All the while, Swango, along with her new partner Mr. Wrench (Russell Harvard) is planning more revenge. Varga turns up to their previously appointed meet, cash in briefcase, to find a young Mexican boy there to lead him to Swango. It’s a dark, ominous move on her part. Meemo is the only one who can see what a huge mistake this is, that they’re walking into a trap. Varga’s ego won’t let him even imagine she might get the better of him and he pompously goes into the building with his crew.
Except that Nikki is here to make it just a little bit harder for Varga. She lays out her plan for revenge to him, starting by telling him about how the hotel they meet in is where she and Ray played in the Wildcat tournament . He tries to countermove by offering her his poison tea. If these two are playing chess, he has no idea how outmatched he is. He offers her a job, she bats it back by asking what he does.
Nothing says summertime in the Mid-South like a big glass of iced tea (especially if it's in a mason jar.) If you're looking for an excuse to kick back and have yourself a glass, you're in luck - Saturday, June 10 is National Iced Tea Day. While the holiday's origins are unknown, it's no secret that many Americans love iced tea. According to the official website, Americans drank more than 80 billion servings of tea in 2014 alone. That's more than 3.60 billion gallons!
Muck Rack makes it simple to find people, tweets, or articles that mention any name, keyword, company, hashtag etc. We've compiled this guide to help you make the most of your search.
Selecting a term
Start searching tweets, articles from media outlets, articles mentioned in tweets, journalists'
names, titles and bios with some suggested searches:
Companies or Topics (e.g. iPhone, Microsoft)
Phrases (e.g. "cloud computing") — use quotes to keep the terms together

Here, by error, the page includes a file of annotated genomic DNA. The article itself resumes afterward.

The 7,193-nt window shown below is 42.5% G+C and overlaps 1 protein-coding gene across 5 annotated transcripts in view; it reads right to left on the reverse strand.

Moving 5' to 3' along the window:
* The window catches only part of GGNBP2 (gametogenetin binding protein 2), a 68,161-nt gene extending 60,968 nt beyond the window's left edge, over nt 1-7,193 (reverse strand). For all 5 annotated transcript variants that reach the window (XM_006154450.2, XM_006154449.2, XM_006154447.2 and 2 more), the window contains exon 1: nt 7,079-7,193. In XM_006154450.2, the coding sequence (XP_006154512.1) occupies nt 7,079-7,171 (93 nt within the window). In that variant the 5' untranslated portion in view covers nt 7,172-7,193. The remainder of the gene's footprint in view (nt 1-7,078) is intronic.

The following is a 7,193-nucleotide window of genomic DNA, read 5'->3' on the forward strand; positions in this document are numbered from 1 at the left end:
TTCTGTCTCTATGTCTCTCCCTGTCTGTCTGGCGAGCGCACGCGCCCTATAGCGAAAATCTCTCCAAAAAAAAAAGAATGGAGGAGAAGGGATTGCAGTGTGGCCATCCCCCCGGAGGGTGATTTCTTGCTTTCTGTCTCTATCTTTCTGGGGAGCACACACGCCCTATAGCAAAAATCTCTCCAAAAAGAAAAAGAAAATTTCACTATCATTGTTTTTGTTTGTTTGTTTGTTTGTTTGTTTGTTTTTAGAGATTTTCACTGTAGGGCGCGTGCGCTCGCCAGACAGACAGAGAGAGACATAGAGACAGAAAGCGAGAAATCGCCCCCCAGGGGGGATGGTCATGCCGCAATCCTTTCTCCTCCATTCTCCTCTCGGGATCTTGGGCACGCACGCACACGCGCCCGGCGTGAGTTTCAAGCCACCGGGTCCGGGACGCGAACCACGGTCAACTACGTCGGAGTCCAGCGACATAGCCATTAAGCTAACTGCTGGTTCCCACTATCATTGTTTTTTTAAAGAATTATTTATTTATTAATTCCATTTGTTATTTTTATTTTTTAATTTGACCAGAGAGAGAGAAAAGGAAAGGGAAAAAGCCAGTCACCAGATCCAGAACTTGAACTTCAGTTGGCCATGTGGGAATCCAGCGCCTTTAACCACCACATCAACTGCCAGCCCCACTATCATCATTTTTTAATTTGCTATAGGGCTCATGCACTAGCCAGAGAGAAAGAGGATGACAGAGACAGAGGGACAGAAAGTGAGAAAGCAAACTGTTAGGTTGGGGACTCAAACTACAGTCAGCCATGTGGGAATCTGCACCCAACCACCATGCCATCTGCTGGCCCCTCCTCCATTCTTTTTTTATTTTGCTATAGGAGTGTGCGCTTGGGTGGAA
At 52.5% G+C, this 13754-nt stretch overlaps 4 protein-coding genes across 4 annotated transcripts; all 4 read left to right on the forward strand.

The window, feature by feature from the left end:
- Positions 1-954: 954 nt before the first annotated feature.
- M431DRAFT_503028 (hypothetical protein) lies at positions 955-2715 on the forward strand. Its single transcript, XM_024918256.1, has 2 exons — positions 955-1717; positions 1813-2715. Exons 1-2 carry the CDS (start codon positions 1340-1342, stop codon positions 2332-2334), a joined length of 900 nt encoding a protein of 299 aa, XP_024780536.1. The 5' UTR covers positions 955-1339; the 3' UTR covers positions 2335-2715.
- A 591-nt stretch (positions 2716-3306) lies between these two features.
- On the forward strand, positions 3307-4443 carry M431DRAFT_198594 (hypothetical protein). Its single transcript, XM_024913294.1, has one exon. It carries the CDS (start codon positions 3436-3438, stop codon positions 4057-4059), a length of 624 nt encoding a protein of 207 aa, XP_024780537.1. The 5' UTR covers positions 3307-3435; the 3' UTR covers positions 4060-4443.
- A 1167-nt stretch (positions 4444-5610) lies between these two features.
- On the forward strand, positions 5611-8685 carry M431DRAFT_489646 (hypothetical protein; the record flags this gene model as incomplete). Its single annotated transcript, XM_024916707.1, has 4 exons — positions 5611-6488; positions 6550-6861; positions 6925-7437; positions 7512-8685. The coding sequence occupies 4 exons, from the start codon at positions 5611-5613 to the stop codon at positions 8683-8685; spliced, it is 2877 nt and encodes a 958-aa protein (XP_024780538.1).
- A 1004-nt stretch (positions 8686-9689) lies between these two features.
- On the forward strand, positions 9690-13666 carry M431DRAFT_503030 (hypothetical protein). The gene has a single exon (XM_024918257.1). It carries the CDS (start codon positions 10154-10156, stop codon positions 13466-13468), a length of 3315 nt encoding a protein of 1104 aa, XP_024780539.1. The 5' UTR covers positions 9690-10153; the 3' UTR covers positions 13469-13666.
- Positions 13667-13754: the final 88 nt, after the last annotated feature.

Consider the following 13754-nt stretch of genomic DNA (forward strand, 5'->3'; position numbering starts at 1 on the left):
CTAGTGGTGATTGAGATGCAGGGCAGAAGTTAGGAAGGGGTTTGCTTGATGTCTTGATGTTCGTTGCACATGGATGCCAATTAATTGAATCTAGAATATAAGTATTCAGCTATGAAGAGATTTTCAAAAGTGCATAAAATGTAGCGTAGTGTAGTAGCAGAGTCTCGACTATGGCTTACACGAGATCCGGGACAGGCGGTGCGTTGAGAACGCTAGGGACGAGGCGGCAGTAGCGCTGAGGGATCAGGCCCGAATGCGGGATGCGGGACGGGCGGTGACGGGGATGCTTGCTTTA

Twitter handles (e.g. @username) — returns those who have mentioned or replied to
Names (e.g. "David Pogue")
Hashtags (e.g. #sxsw, #london2012)
Bio details (e.g. vegan, Olympics, father)
Muck Rack's Advanced Search allows for many boolean operators.
Find results that mention multiple specified terms, use AND or
+. For example, ensure each result contains both Elon Musk and Mark Zuckerberg by
searching Obama AND Romney or Obama + Romney.
Use the operators OR or , to broaden your search when you'd like either of
multiple terms to appear in results. (This is the default behavior of our search when no operators
are used.) For example, search for democrat OR republican to find results that refer to
Democrats and/or Republicans.
Use NOT or - to subtract results from your search. For
example, searching Disney will yield results about the Walt Disney Company as well as Walt Disney
World Resort. To exclude mentions of Disney World, search for Disney -World or Disney
When using one of these operators with a phrase, enclose it in quotation marks. For example, you can
find results about smartphones excluding Apple's iPhone 4S by searching smartphone -"iPhone
Exact case matching or punctuation
If you're searching for a brand name or keyword that relies on specific punctuation marks or capitalization, you can
find results that match your exact query by adding matchcase: before the keyword you're searching for, like matchcase:E*TRADE .
Use parentheses to separate multiple
boolean phrases. For example, to find journalists talking about having fun in Disney World or
Disneyland, search for ("disney world" OR disneyland) AND fun.
An asterisk can be used to search for any variation of a root word truncated by the asterisk. For example, searching for admin* will return results for administrator, administration, administer, administered, etc.
A near operator is an AND operator where you can control the distance between the words. You can vary the distance the near operation uses by adding a forward slash and number (between 0-99) such as strawberries NEAR/10 "whipped cream", which means the strawberries must exist within 10 words of "whipped cream".